Reef-Pi: the ultimate Raspberry Pi fish tank management system
If you’ve ever had a pet fish, even the saddest of fairground goldfish, you’ll appreciate how much work and attention they require. And to those who have never owned a fish: believe me, it’s more than you’d assume.
And the moment you upgrade from goldfish to brightly coloured, tropical beauties, and replace the standard silk reeds and gravel with live aquatic plants and soil, you suddenly have to factor in things like optimum temperature and chemical levels.
Thankfully, Adafruit Learning System author and loving fish parent Ranjib Dey has been working on a tutorial series called Reef-Pi, a collection of how-to guides that help you build the ultimate in Raspberry Pi reef aquarium management system.
@reef_pi at makerfaire #MFBA18 pic.twitter.com/ZK2d6jLKjW
— Ranjib Dey (@RanjibDey) May 19, 2018
Reef-Pi monitors pH, chemical, and water levels, controls temperature, light, and power, and automates the management of these aspects so you don’t have to think about them. Phew!
And if you don’t fancy a massive coral-filled saltwater tank like Ranjib’s, you can use parts the Reef-Pi series for your own tank, whatever its setup, because many of the operations are similar or easy to adjust for your needs.
Take, for example, my new Betta, Jean Tannen. While Jean’s tank is a much smaller size, and Jean its only resident (for now), I still need to keep an eye on the chemical balance of his water, the heat of his tank, and when his lights should be turned on or off. Even the most commonplace goldfish will appreciate many of the services Reef-Pi automates.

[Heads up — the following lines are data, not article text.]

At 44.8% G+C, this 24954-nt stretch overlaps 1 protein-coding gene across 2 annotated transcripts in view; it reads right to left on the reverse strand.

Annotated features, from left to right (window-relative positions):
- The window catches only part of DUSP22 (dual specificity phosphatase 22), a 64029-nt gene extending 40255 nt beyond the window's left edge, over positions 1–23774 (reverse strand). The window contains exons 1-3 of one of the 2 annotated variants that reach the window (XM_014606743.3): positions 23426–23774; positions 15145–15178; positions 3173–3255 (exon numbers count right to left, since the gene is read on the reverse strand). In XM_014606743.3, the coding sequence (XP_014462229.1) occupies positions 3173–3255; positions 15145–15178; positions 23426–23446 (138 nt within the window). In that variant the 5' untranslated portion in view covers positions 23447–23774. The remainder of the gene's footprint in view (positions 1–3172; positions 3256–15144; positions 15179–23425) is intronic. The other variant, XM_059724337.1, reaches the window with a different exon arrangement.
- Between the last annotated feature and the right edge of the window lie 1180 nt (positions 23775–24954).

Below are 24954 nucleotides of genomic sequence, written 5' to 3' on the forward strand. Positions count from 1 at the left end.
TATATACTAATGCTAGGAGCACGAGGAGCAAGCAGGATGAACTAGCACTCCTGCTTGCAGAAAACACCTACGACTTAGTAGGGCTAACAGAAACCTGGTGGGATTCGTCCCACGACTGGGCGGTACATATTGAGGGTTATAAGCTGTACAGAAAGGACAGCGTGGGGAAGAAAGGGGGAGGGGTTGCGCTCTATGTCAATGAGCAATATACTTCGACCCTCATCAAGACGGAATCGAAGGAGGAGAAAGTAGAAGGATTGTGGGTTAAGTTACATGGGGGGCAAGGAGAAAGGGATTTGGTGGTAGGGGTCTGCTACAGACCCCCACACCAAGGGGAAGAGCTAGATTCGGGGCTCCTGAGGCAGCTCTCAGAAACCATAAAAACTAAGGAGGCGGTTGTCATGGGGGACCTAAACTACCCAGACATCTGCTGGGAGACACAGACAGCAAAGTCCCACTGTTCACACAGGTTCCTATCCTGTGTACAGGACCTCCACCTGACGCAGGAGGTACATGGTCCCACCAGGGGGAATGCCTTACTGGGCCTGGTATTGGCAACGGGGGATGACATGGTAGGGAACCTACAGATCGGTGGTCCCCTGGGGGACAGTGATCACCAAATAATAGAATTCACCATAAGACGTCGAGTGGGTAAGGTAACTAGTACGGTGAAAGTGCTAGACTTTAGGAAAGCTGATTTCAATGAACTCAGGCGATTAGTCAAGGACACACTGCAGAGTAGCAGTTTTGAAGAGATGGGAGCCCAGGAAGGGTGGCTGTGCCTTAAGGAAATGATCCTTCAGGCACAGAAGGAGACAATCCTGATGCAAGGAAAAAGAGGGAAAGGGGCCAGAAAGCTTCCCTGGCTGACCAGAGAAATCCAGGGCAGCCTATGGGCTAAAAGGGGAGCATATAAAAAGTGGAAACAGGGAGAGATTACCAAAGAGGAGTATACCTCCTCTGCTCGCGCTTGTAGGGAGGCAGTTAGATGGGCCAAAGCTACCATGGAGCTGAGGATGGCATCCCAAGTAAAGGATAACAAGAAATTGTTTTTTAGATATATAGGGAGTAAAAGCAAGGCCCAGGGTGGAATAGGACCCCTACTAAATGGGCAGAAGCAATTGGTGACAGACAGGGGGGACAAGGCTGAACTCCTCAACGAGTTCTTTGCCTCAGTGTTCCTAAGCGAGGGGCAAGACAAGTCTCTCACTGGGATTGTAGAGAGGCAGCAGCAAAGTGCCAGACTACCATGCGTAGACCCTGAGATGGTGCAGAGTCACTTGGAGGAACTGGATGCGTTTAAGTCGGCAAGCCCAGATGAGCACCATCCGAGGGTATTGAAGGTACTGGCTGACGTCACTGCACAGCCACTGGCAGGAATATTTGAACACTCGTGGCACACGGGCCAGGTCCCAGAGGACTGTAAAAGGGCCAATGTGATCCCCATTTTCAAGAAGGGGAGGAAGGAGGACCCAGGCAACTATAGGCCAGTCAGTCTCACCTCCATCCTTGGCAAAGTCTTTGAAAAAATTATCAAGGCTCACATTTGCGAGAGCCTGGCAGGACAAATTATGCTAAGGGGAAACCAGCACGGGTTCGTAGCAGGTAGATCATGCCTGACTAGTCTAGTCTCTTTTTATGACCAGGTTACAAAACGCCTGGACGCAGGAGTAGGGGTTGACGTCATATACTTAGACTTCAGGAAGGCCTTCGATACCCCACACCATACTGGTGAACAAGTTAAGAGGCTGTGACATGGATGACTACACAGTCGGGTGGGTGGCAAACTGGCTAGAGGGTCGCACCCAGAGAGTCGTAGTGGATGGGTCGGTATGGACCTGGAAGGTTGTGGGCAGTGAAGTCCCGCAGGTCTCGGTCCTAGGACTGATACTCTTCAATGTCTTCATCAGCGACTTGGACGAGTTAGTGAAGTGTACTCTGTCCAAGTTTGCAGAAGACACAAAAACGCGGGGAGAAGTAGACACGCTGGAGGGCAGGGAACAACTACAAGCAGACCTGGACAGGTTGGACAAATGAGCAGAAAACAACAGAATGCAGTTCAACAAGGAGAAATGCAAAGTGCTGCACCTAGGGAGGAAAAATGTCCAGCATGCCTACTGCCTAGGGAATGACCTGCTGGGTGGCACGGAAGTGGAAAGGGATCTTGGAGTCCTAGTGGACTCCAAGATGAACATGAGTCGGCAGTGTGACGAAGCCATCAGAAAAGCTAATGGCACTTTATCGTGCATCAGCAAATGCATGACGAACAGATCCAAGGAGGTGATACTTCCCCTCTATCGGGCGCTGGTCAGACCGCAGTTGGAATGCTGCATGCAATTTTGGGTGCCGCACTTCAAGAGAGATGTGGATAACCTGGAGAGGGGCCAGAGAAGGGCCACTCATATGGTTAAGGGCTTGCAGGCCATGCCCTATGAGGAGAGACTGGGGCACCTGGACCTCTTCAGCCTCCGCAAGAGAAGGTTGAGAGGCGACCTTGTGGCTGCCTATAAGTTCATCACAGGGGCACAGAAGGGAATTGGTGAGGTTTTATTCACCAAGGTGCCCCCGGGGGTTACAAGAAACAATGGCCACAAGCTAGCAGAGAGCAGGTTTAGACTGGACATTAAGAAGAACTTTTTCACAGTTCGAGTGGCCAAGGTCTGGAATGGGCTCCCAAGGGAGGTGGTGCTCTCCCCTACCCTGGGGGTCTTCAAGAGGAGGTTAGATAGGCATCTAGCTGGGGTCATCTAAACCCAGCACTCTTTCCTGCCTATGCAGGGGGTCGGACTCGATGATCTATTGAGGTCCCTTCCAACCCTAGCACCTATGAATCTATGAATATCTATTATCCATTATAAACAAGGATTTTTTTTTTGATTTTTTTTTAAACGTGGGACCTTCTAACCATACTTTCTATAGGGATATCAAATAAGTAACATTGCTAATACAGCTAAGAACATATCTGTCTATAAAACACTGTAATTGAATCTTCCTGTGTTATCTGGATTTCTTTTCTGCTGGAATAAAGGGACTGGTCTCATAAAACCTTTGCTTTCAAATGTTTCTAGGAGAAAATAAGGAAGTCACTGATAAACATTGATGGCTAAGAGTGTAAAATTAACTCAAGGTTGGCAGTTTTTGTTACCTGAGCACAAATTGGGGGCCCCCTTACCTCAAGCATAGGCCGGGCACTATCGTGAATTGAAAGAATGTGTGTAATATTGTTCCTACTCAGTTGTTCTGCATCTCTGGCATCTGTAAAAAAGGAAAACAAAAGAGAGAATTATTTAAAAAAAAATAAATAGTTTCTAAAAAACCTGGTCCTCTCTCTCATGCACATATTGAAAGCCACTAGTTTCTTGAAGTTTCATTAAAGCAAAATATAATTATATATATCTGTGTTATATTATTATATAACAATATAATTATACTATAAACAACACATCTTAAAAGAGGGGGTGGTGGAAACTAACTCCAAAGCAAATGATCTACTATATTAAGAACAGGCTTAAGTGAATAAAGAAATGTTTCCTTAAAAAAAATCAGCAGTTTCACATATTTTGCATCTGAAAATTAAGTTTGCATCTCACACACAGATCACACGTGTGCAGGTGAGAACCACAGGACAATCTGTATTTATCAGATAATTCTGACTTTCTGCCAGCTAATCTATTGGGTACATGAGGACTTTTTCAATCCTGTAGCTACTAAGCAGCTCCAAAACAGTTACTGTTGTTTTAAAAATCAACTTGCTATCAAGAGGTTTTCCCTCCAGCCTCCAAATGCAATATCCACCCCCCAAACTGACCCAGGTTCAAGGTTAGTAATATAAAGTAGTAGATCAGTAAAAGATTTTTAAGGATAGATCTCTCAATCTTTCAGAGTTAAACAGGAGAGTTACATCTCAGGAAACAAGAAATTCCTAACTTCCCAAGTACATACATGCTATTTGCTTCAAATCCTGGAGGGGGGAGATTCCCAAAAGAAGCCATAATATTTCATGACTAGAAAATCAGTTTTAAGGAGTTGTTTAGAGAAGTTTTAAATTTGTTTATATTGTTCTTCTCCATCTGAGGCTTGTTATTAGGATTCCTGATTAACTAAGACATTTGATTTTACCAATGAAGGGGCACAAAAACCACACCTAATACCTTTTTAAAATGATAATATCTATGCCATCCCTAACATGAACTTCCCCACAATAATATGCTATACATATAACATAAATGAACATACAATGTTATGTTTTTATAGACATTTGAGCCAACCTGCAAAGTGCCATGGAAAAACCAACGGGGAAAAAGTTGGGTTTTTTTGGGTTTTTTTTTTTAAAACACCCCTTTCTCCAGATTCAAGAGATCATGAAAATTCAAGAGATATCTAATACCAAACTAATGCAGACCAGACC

The Reef-Pi system uses a variety of components, including Raspberry Pi Zero and/or Raspberry Pi 3, and each stage of building the project is well-documented on the Adafruit Learning System. So if you’re looking to upgrade your tank, or have always fancied having pet fish but don’t want the hassle of tank management, give Reef-Pi a gander and see what you think.
We’re going to try it!
Sarah, our new Operations Manager, has been looking to upgrade her giant fish tank with a Raspberry Pi or two, so we’ll be sure to share her progress in the new year. If you decide to give Reef-Pi a try, or have already automated your tank with a Pi, let us know in the comments, or tag us on Twitter or Instagram!
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